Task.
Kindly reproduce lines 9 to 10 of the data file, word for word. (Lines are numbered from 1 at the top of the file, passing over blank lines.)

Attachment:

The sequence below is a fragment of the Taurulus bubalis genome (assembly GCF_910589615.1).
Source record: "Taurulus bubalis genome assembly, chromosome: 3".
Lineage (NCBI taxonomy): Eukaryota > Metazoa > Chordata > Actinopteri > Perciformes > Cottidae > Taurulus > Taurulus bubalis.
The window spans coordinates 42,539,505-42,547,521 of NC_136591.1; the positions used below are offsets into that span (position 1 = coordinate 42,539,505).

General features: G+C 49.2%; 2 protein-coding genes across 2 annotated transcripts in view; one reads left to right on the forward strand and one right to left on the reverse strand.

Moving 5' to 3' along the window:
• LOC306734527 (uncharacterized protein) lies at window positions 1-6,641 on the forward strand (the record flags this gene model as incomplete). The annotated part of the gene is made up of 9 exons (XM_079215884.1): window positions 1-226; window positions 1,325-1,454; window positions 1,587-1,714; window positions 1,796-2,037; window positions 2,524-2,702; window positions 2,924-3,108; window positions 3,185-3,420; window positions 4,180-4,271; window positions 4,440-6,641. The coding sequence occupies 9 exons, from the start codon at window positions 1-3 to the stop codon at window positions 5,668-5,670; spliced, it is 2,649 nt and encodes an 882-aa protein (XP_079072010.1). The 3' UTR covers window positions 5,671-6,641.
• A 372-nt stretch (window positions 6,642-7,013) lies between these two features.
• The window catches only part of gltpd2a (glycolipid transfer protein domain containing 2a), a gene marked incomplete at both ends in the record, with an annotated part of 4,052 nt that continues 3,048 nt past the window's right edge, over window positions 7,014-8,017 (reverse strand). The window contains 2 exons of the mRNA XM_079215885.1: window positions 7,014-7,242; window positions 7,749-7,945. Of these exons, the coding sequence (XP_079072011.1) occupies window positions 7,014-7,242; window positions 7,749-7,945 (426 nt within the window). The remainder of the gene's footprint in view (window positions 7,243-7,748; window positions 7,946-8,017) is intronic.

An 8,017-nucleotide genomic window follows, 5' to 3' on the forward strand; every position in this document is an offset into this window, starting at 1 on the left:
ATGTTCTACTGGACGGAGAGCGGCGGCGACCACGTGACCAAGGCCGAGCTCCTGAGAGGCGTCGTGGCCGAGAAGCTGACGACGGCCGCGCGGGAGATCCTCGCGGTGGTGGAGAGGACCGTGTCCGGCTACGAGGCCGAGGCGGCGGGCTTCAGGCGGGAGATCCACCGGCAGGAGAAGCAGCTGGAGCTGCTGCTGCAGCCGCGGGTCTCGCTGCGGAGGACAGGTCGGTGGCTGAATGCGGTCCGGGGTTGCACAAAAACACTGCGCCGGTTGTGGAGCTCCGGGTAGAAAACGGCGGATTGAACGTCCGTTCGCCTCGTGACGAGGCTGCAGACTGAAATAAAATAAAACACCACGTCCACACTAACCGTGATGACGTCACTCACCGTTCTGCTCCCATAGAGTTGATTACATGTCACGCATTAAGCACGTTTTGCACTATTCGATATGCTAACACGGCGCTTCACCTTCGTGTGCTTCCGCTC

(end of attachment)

• The window catches only part of gltpd2a (glycolipid transfer protein domain containing 2a), a gene marked incomplete at both ends in the record, with an annotated part of 4,052 nt that continues 3,048 nt past the window's right edge, over window positions 7,014-8,017 (reverse strand). The window contains 2 exons of the mRNA XM_079215885.1: window positions 7,014-7,242; window positions 7,749-7,945. Of these exons, the coding sequence (XP_079072011.1) occupies window positions 7,014-7,242; window positions 7,749-7,945 (426 nt within the window). The remainder of the gene's footprint in view (window positions 7,243-7,748; window positions 7,946-8,017) is intronic.

An 8,017-nucleotide genomic window follows, 5' to 3' on the forward strand; every position in this document is an offset into this window, starting at 1 on the left: